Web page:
Given the standard of review announced by the Court of Appeals, as discussed more fully below, it is important to pay particular attention to two points. Each of these points directly upon the determination of whether counsel could have affected the outcome of the competency hearing.

First, defendant repeatedly demonstrated her total unwillingness to follow advice from others, especially counsel. Defendant was originally appointed counsel from the Federal Public Defender's office, Mr. David Howard. Howard managed to negotiate a diversion for defendant, which would have only required that defendant spend a limited amount of time in a mental health facility, with no jail time involved. Tr. of Apr. 14, 1999 Hrg. at 174. In return for his efforts, defendant later moved to disqualify Howard and, for good measure, sued him personally along with the Federal Public Defender's Office, the Assistant United States Attorney handling the case, the FBI, and two magistrate judges before whom she appeared. See Klat v. United States, Case No. 96-2489, Complaint (filed Oct. 30, 1996). Needless to say, defendant disregarded the advice of counsel and refused to accept the diversion offer. At her detention hearing, defendant again ignored the advice of her counsel — this time Ms. Amy Seidman, who was standing in for Howard — and made a statement on her own behalf to the magistrate judge. Tr. of Sept. 12, 1996 Hrg. at 6. At a hearing before this court, contrary to the court's advice, defendant was unwilling to accept anything but standby counsel because, as she articulated, "[t]rust is a very big issue" with her. Transcript of Jan. 16, 1997 Hrg. at 11. When the court attempted to go through the standard procedures of arraigning the defendant and advising her of her rights, defendant threatened to add the court as a defendant to her civil suit. Id. at 16. In short, defendant repeatedly articulated her position that she had a Sixth Amendment right to represent herself and that she wished to stand on that right without any interference from counsel. Defendant had her own way of proceeding and could not be persuaded by any others, including counsel. These facts bear upon the determination of any reasonable possibility of an effect that counsel could have had upon the outcome of the competency hearing.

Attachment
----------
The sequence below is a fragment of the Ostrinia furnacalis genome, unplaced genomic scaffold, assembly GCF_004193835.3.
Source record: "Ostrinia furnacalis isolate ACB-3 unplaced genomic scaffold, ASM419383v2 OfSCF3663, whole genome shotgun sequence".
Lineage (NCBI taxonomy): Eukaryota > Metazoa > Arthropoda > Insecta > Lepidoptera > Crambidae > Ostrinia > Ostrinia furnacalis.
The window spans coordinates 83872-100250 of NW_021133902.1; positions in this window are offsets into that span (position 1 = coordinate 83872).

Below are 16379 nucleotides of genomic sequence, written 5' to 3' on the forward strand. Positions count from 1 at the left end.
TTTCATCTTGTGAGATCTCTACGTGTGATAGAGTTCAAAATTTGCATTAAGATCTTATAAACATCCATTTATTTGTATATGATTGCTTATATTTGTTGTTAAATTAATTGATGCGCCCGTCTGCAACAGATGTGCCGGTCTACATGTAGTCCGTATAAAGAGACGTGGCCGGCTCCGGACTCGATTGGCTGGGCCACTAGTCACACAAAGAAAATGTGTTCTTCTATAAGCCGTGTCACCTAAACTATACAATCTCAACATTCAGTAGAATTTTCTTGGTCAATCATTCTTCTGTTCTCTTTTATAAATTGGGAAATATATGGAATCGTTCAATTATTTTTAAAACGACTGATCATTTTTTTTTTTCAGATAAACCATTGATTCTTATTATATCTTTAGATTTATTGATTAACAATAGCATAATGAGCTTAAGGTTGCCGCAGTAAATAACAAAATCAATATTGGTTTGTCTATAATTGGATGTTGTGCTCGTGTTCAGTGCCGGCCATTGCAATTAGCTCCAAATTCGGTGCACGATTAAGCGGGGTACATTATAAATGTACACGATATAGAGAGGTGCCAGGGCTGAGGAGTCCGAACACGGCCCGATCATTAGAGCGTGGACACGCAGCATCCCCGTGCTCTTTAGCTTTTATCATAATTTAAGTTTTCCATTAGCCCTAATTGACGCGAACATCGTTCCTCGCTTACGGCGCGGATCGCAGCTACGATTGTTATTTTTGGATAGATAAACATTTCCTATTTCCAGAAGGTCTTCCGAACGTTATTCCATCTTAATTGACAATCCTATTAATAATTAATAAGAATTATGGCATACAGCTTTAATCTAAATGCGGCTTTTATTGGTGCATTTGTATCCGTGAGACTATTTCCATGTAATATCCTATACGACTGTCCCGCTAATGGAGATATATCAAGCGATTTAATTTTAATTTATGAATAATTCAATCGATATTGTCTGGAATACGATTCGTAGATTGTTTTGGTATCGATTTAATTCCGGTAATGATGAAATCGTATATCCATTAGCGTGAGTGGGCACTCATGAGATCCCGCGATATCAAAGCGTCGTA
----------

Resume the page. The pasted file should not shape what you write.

Second, three separate mental health experts evaluated defendant at three separate times. All three came to the same conclusion of competency to proceed before the court, without exception. Dr. Cambosis examined defendant after her presentment hearing and determined that defendant was competent. Dr. Shadduck examined defendant after her arraignment and reached the same result. Dr. Goldman examined defendant after trial but before sentencing and did not find defendant incompetent to be sentenced.*fn1 Three independent evaluations, three findings of competency.

To summarize, despite laypersons' observations of defendant's unusual behavior, all experts agreed at all relevant times that defendant was competent in the legal sense of the term. Defendant was totally unwilling to abide by the wishes of appointed counsel or anyone else who attempted to advise her about her case. It is upon these facts that the court must determine whether counsel could have changed the outcome of the court's competency determination.

II. Discussion

A. Standard of Review

The parties disagree about the standard of review that this court must apply in light of the Court of Appeals' opinion remanding this case. Both parties concede that the ultimate standard to be applied is whether the competency hearing "could have come out differently if . . . the defendant had been represented at the hearing" or in the time period leading up to that hearing. See Klat, 156 F.3d at 1260 (discussing the competency hearing), 1264 (discussing the time period after arraignment but before the competency hearing). Each side interprets this standard differently, however. The defendant submits that the court must apply a "reasonable possibility" standard — i.e., whether there is a reasonable possibility that counsel could have affected the outcome of the competency hearing. The government implicitly concedes that a reasonable possibility standard applies but contends that "the standard of . . . reasonable possibility is akin to the standard of a `reasonable probability,'" as that phrase is used in ineffective assistance of counsel claims under Strickland v. Washington, 466 U.S. 668, 104 S.Ct. 2052, 80 L.Ed.2d 674 (1984). The government then leaps to the conclusion that a reasonable probability standard applies.